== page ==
By: Jen Russon
Hurricane Michael, the second major hurricane to make landfall this season, packed winds of up to 155 miles per hour and devastated the Florida Panhandle in October.
In the storm’s aftermath, cleanup of downed homes, buildings and trees is critical.
Just as they did after Irma made landfall last year, The Church of Jesus Christ of Latter-Day Saints responded in kind by manning a call center, and sending volunteers to help survivors. The same volunteer effort is back, with church representatives for the Broward area emphasizing you don’t have to be Mormon to help.
“We are not worried about recruiting new church members, just volunteers. Our call center is done entirely on mobile phones. We don’t work from the church. Things are set up so when volunteers speak with people, their cell phone numbers cannot be seen,” said Diahan Southard, director of LDS Public Affairs.
Southard added that her husband, Jared and their 15-year-old son, Jack just returned from Panama City, where they helped clear downed trees. She said the LDS church has a command center in the Panhandle, equipped with wheelbarrows, shovels, chainsaws and other tools to assist with relief efforts.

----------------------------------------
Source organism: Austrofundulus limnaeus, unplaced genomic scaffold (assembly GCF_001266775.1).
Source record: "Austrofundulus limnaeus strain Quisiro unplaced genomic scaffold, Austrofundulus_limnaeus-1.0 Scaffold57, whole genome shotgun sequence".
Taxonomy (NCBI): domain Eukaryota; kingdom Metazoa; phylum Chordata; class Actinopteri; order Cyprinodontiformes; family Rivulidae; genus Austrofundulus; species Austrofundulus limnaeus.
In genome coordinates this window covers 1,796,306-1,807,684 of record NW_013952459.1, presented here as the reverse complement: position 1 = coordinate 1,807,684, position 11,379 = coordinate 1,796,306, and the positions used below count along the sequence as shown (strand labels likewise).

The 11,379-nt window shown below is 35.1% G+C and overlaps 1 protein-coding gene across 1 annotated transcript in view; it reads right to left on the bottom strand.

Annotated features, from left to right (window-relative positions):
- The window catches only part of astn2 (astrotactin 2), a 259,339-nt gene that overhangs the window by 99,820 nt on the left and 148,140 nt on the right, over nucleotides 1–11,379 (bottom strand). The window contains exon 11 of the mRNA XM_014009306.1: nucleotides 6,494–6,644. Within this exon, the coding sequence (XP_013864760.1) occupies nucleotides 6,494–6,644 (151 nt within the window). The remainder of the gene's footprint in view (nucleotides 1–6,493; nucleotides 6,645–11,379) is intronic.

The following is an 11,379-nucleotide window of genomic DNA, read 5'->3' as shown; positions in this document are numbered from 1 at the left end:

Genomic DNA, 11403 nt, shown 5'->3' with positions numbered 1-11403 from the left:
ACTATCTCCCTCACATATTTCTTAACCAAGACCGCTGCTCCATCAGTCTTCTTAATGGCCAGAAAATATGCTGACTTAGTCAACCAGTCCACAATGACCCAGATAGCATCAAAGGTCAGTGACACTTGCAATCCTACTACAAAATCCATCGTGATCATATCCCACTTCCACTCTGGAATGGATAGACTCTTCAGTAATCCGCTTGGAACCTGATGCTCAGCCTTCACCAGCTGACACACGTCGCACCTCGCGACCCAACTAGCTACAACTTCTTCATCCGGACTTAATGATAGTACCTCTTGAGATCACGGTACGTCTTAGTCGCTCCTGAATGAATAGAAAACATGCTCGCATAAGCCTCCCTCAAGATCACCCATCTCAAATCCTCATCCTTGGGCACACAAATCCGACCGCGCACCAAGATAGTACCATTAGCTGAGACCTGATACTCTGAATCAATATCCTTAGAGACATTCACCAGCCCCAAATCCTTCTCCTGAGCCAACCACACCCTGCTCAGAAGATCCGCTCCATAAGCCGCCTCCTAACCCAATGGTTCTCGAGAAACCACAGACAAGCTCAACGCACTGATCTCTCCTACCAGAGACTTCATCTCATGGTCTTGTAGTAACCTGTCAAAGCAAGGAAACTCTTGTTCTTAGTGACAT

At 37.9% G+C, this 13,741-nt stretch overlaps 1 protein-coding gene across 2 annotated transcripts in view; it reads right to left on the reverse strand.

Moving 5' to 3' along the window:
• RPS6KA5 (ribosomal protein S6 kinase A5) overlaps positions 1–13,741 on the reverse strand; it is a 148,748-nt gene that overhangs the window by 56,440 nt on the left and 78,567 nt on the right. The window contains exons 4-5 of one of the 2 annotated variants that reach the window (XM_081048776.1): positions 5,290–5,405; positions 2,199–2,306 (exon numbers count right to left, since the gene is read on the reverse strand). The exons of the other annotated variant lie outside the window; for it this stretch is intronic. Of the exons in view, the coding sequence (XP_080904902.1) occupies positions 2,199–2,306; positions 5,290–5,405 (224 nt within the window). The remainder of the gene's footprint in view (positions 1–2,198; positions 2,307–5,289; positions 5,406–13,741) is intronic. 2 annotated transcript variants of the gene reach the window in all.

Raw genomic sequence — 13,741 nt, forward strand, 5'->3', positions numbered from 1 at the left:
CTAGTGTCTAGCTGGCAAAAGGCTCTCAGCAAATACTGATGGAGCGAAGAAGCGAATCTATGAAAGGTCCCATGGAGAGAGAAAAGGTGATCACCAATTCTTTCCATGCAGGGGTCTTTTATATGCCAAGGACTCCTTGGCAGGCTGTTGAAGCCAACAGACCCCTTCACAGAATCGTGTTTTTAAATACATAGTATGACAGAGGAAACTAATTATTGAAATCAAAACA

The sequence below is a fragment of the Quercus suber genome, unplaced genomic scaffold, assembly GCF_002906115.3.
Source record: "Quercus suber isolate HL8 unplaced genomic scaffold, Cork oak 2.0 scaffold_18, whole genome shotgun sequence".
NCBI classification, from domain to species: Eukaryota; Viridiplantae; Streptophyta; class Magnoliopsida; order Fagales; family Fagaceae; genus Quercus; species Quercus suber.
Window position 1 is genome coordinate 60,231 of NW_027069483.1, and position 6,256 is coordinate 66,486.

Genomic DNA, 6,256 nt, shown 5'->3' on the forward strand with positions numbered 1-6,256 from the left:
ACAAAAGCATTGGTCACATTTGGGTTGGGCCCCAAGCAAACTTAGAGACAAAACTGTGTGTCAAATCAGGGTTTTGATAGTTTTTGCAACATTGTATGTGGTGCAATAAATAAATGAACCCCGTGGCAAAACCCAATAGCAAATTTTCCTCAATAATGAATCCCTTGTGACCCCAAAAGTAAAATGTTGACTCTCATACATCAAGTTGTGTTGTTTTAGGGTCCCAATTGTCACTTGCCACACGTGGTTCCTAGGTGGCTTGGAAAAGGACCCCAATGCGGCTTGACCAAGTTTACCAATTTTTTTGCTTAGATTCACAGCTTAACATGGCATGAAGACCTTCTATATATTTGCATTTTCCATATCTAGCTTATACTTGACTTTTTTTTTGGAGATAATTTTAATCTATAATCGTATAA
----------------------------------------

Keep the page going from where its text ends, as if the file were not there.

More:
Work crews of up to twenty people, mostly members of the LDS congregation in Coral Springs, camp on church property or on the beach during cleanup trips.
“We don’t want to take hotels away from residents in affected areas who need them,” Southard said, adding that their volunteers bring all their own food and water as well.
Southard went on to describe the relief effort that is so much bigger than boots on the ground. She said there are roughly 100 people in the greater Coral Springs area who have been trained to man the phones and create work orders that can then be acted on by those in the area.
President Stephen Smith, of the Church of Jesus Christ of Latter-Day Saints reported that one hour in the call center saves about 29 hours for workers on the ground.
“Otherwise they have to assess the homes, create a work order, and gather resources once they get there, rather than having information ready before they arrive on site,” said Smith.
He also said that the biggest need seems to be tree removal, describing one Hurricane Michael survivor’s loss of more than 100 trees, creating a job he could never handle on his own.
Smith confirmed that a few weeks ago, the call center received 2,177 calls for help, 856 of which were answered by volunteers in the Coral Springs area. He said that if anyone else in the west Broward area would like to get involved in the effort, they can contact Tyler Bishop at firstname.lastname@example.org. Mr. Bishop assists with first time registration and log in at crisiscleanup.org.